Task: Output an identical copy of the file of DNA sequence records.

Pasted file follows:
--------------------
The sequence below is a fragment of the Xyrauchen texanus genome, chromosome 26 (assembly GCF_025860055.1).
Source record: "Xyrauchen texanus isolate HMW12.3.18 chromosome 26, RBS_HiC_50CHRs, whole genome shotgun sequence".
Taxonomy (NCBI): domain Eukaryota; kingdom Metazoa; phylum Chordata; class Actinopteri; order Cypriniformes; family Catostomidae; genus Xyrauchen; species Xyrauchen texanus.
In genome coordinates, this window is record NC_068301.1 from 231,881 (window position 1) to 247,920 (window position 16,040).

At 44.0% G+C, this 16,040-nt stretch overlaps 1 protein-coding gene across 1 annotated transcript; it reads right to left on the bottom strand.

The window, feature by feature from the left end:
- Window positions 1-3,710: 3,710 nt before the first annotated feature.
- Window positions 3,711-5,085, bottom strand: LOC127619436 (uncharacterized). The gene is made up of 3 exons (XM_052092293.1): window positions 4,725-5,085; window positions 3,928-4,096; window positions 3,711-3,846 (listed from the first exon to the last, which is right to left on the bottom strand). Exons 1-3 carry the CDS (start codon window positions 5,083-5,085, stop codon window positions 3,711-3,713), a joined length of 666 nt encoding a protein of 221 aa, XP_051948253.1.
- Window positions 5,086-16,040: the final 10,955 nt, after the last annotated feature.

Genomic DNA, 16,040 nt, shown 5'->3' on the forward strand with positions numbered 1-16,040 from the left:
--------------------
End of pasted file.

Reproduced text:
The sequence below is a fragment of the Xyrauchen texanus genome, chromosome 26 (assembly GCF_025860055.1).
Source record: "Xyrauchen texanus isolate HMW12.3.18 chromosome 26, RBS_HiC_50CHRs, whole genome shotgun sequence".
Taxonomy (NCBI): domain Eukaryota; kingdom Metazoa; phylum Chordata; class Actinopteri; order Cypriniformes; family Catostomidae; genus Xyrauchen; species Xyrauchen texanus.
In genome coordinates, this window is record NC_068301.1 from 231,881 (window position 1) to 247,920 (window position 16,040).

At 44.0% G+C, this 16,040-nt stretch overlaps 1 protein-coding gene across 1 annotated transcript; it reads right to left on the bottom strand.

The window, feature by feature from the left end:
- Window positions 1-3,710: 3,710 nt before the first annotated feature.
- Window positions 3,711-5,085, bottom strand: LOC127619436 (uncharacterized). The gene is made up of 3 exons (XM_052092293.1): window positions 4,725-5,085; window positions 3,928-4,096; window positions 3,711-3,846 (listed from the first exon to the last, which is right to left on the bottom strand). Exons 1-3 carry the CDS (start codon window positions 5,083-5,085, stop codon window positions 3,711-3,713), a joined length of 666 nt encoding a protein of 221 aa, XP_051948253.1.
- Window positions 5,086-16,040: the final 10,955 nt, after the last annotated feature.

Genomic DNA, 16,040 nt, shown 5'->3' on the forward strand with positions numbered 1-16,040 from the left: